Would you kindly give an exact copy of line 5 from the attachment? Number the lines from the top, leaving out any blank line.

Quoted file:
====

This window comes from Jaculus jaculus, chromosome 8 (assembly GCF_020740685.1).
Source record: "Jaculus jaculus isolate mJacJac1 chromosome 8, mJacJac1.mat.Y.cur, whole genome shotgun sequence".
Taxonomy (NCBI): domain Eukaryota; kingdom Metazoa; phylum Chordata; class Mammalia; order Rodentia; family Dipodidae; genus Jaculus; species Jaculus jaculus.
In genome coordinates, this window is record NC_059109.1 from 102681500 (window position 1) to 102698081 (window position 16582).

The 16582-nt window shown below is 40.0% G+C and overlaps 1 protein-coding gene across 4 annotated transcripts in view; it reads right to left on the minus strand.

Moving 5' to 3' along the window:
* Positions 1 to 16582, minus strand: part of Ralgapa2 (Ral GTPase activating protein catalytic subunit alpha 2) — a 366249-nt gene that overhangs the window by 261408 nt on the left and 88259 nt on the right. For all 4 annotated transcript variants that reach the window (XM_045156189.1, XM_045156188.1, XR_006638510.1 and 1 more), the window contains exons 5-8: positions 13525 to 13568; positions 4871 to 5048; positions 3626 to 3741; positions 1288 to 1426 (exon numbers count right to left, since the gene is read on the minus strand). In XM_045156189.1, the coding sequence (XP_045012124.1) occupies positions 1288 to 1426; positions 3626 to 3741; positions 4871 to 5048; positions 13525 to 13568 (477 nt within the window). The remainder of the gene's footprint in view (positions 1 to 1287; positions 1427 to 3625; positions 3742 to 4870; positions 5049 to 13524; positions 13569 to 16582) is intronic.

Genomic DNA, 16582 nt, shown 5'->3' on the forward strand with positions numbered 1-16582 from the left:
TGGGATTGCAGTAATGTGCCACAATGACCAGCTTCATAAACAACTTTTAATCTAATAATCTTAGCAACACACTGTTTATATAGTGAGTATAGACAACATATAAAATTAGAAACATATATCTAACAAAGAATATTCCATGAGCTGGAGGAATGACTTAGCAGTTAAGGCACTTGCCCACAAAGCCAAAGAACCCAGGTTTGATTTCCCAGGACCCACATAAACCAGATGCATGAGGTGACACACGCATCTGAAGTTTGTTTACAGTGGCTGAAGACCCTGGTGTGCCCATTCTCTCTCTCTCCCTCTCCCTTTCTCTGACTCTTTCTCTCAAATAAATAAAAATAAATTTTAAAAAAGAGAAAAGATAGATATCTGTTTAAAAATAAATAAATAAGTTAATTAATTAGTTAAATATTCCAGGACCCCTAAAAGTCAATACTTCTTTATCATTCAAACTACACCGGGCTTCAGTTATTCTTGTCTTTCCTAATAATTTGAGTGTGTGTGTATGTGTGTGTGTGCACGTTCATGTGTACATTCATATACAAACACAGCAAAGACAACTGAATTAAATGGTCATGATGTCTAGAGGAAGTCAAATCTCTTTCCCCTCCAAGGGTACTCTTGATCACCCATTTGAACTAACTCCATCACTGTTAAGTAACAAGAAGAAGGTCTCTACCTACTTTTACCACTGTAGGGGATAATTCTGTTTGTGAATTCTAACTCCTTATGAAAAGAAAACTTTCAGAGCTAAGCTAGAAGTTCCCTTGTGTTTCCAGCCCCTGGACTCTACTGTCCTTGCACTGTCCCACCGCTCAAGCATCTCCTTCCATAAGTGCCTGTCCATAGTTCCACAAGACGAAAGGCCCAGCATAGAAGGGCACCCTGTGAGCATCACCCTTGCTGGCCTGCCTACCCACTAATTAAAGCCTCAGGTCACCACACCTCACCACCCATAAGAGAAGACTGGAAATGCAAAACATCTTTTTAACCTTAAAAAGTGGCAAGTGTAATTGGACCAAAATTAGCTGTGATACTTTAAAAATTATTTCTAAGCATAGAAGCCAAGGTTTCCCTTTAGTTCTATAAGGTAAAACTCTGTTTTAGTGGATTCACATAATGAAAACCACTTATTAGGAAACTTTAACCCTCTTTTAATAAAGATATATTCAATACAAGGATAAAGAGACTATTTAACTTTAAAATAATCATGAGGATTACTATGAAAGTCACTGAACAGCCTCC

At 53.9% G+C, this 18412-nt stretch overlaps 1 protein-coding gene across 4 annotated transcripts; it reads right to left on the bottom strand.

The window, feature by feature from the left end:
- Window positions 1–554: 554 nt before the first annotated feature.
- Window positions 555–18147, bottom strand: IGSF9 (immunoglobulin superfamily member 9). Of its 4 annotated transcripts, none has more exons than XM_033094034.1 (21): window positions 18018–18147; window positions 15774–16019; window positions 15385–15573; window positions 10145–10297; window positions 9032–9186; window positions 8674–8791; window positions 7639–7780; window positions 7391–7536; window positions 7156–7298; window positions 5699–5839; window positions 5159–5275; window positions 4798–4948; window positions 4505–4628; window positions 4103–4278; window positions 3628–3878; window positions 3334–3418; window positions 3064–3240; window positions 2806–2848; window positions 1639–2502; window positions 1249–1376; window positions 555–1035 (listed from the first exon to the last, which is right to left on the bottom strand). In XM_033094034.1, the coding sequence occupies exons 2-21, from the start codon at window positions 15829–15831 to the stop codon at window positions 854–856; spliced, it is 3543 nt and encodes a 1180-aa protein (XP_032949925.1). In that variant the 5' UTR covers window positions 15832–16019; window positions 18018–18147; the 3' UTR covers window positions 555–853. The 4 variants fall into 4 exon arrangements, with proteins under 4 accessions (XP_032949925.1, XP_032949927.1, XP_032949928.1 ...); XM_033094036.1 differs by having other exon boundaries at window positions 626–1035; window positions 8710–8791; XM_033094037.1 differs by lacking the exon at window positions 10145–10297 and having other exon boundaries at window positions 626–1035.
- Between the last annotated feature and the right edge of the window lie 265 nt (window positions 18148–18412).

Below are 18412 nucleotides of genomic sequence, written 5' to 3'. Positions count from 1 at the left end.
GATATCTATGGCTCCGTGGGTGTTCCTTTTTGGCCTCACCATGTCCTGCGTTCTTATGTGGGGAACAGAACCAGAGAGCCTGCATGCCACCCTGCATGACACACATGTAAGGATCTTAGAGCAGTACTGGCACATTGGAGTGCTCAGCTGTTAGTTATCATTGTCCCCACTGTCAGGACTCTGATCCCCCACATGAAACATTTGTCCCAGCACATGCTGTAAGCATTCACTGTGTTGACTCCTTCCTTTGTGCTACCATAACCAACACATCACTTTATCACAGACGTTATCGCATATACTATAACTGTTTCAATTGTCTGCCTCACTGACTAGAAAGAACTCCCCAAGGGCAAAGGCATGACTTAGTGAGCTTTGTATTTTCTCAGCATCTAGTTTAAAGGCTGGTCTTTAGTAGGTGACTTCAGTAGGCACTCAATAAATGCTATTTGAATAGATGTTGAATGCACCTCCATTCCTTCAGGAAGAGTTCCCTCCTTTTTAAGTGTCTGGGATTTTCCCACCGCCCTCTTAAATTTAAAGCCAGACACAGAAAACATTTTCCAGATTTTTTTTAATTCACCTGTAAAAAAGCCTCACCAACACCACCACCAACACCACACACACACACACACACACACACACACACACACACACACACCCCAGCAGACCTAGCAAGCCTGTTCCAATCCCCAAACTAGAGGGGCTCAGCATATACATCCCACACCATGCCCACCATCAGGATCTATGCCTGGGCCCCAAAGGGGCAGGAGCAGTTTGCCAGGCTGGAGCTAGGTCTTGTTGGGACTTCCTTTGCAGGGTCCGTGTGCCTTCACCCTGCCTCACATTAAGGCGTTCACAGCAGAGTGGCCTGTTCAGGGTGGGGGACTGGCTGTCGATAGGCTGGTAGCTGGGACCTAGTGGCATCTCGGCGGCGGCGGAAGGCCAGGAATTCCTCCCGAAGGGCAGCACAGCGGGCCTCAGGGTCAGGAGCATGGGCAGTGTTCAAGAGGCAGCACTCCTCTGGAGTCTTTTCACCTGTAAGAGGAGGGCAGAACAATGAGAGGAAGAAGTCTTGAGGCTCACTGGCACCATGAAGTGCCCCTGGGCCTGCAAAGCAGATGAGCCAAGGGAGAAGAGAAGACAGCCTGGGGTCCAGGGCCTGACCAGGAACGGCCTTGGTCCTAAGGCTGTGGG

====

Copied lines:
The 16582-nt window shown below is 40.0% G+C and overlaps 1 protein-coding gene across 4 annotated transcripts in view; it reads right to left on the minus strand.